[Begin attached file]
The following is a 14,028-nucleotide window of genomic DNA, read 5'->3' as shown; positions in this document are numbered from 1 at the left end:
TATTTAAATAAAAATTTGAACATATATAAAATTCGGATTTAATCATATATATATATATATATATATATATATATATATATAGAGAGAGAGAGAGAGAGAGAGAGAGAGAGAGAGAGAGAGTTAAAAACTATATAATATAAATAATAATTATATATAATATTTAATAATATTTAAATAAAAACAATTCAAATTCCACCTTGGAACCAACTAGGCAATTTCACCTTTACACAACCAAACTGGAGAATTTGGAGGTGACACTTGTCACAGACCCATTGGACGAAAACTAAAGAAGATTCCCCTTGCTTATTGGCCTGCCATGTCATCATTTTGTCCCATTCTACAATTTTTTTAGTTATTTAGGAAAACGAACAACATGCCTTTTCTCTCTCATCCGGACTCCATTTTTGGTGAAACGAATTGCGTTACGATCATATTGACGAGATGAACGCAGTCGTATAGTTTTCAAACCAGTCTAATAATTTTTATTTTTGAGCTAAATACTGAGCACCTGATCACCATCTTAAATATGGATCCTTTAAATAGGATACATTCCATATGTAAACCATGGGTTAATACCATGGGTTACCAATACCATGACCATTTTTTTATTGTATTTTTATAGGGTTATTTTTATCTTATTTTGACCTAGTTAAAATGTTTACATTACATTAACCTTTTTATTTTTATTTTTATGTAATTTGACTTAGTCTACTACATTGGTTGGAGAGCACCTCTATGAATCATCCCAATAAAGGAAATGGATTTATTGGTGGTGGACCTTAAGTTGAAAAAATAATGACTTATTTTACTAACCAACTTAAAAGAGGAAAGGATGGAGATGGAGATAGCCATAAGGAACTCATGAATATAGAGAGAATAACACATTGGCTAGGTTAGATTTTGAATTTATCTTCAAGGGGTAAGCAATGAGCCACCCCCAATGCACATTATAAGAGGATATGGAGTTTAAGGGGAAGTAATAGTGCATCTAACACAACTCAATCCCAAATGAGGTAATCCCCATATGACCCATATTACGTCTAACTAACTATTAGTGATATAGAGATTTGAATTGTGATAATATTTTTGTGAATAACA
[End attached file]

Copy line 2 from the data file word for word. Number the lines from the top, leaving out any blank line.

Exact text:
TATTTAAATAAAAATTTGAACATATATAAAATTCGGATTTAATCATATATATATATATATATATATATATATATATATATAGAGAGAGAGAGAGAGAGAGAGAGAGAGAGAGAGAGAGAGTTAAAAACTATATAATATAAATAATAATTATATATAATATTTAATAATATTTAAATAAAAACAATTCAAATTCCACCTTGGAACCAACTAGGCAATTTCACCTTTACACAACCAAACTGGAGAATTTGGAGGTGACACTTGTCACAGACCCATTGGACGAAAACTAAAGAAGATTCCCCTTGCTTATTGGCCTGCCATGTCATCATTTTGTCCCATTCTACAATTTTTTTAGTTATTTAGGAAAACGAACAACATGCCTTTTCTCTCTCATCCGGACTCCATTTTTGGTGAAACGAATTGCGTTACGATCATATTGACGAGATGAACGCAGTCGTATAGTTTTCAAACCAGTCTAATAATTTTTATTTTTGAGCTAAATACTGAGCACCTGATCACCATCTTAAATATGGATCCTTTAAATAGGATACATTCCATATGTAAACCATGGGTTAATACCATGGGTTACCAATACCATGACCATTTTTTTATTGTATTTTTATAGGGTTATTTTTATCTTATTTTGACCTAGTTAAAATGTTTACATTACATTAACCTTTTTATTTTTATTTTTATGTAATTTGACTTAGTCTACTACATTGGTTGGAGAGCACCTCTATGAATCATCCCAATAAAGGAAATGGATTTATTGGTGGTGGACCTTAAGTTGAAAAAATAATGACTTATTTTACTAACCAACTTAAAAGAGGAAAGGATGGAGATGGAGATAGCCATAAGGAACTCATGAATATAGAGAGAATAACACATTGGCTAGGTTAGATTTTGAATTTATCTTCAAGGGGTAAGCAATGAGCCACCCCCAATGCACATTATAAGAGGATATGGAGTTTAAGGGGAAGTAATAGTGCATCTAACACAACTCAATCCCAAATGAGGTAATCCCCATATGACCCATATTACGTCTAACTAACTATTAGTGATATAGAGATTTGAATTGTGATAATATTTTTGTGAATAACA